Molecular divergence of fungal communities in soil, roots and hyphae highlight the importance of sampling strategies

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Molecular ecology studies of fungi in roots and soils involve sampling DNA from heterogeneous environments. There is a wide range of fungal life strategies, including modes of sporulation, and interactions some fungi may have with roots of different plant species. Therefore, assessment of the relative abundance of fungi in these complex environments needs to take into account fungal life cycles, including sporulation, as well as potential interactions with roots, whether they are specific or non-specific. Such heterogeneity means that a significant factor in quantification of fungi from environmental samples based on DNA sequences is the sampling strategy employed. Therefore, we investigated fungal communities associated with soil, roots, and hyphae extracted from soil in a relatively homogeneous agricultural soil in which Pennisetum clandestinum (Whittet Kikuyu) was grown as a monoculture in a glasshouse experiment with the naturally occurring fungal community. Pennisetum clandestinum occurs in pasture monocultures in south-western Australia and this model was used to minimise potential variability in fungal occurrence associated with multiple plant species. The community structures of the fungi overall, and that of the subset of arbuscular mycorrhizal (AM) fungi, were assessed using ITS rRNA sequencing. For fungi overall, there were marked differences in the relative abundance of the dominant phyla Chytridiomycota and Zygomycota in soil, roots, and hyphae from soil. For AM fungi (Glomeromycota), there was greater diversity within soil and among hyphae from soil than in roots, with marked differences in relative abundance of two orders, Archeosporales and Diversisporales. Roots were dominated by Glomus spp. Dark septate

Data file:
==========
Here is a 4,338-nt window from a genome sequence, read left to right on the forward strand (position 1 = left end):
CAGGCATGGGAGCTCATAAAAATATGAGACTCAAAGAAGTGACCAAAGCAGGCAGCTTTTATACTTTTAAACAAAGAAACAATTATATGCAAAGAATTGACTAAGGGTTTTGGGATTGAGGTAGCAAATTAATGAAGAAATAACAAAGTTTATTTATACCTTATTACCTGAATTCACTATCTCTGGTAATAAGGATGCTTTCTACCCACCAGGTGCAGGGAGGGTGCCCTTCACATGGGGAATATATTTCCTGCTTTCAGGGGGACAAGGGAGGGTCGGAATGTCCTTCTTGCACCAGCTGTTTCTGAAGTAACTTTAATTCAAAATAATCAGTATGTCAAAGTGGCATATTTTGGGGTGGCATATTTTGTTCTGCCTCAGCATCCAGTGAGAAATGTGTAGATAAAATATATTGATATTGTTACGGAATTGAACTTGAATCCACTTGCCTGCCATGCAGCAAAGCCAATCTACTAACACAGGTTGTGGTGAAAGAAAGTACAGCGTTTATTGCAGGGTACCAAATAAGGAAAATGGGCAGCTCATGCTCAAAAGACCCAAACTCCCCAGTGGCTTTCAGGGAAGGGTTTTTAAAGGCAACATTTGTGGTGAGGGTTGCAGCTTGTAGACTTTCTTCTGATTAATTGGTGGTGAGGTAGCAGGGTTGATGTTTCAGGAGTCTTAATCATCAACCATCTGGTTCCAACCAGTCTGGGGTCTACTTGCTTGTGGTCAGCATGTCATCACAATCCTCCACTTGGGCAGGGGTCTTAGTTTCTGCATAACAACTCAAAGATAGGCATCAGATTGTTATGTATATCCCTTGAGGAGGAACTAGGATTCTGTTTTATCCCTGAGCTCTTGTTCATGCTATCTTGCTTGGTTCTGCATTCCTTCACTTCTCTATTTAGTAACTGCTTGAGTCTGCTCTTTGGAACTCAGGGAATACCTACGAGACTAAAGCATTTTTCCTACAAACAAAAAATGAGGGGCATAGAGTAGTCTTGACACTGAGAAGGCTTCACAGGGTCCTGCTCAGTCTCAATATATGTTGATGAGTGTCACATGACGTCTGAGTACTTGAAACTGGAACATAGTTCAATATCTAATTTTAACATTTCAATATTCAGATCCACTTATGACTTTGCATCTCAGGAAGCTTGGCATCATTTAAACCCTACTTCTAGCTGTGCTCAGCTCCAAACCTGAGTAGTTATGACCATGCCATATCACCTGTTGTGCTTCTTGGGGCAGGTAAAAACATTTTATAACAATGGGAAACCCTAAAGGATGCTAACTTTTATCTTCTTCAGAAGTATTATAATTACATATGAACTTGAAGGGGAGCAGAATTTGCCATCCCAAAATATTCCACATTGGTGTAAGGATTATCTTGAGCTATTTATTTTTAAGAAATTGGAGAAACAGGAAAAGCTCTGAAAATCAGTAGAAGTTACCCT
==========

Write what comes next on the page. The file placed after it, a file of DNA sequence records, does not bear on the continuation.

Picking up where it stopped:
endophyte hyphae were dominant in roots but not in soil according to DNA sequencing, although they were not dominant in roots based on microscopy. Sporulation could influence fungal dominance in fungal DNA analyses,
and this may be the case for the dark septate hyphae observed here. The considerable diversity in fungal communities based on DNA sequences from the relatively homogeneous environmental samples investigated in our study highlights the need for appropriate sampling and interpretation based on fungal life strategies, especially in more heterogeneous environmental samples of roots and soil under field conditions. There is potential for multiple DNA copies of fungal sequences associated with spores either inside roots or in soil, in
addition to heterogeneity associated with growth of fungal hyphae in roots and in the rhizosphere of different plant species.
Original languageEnglish
Pages (from-to)104-111
Number of pages8
Publication statusPublished - Dec 2017


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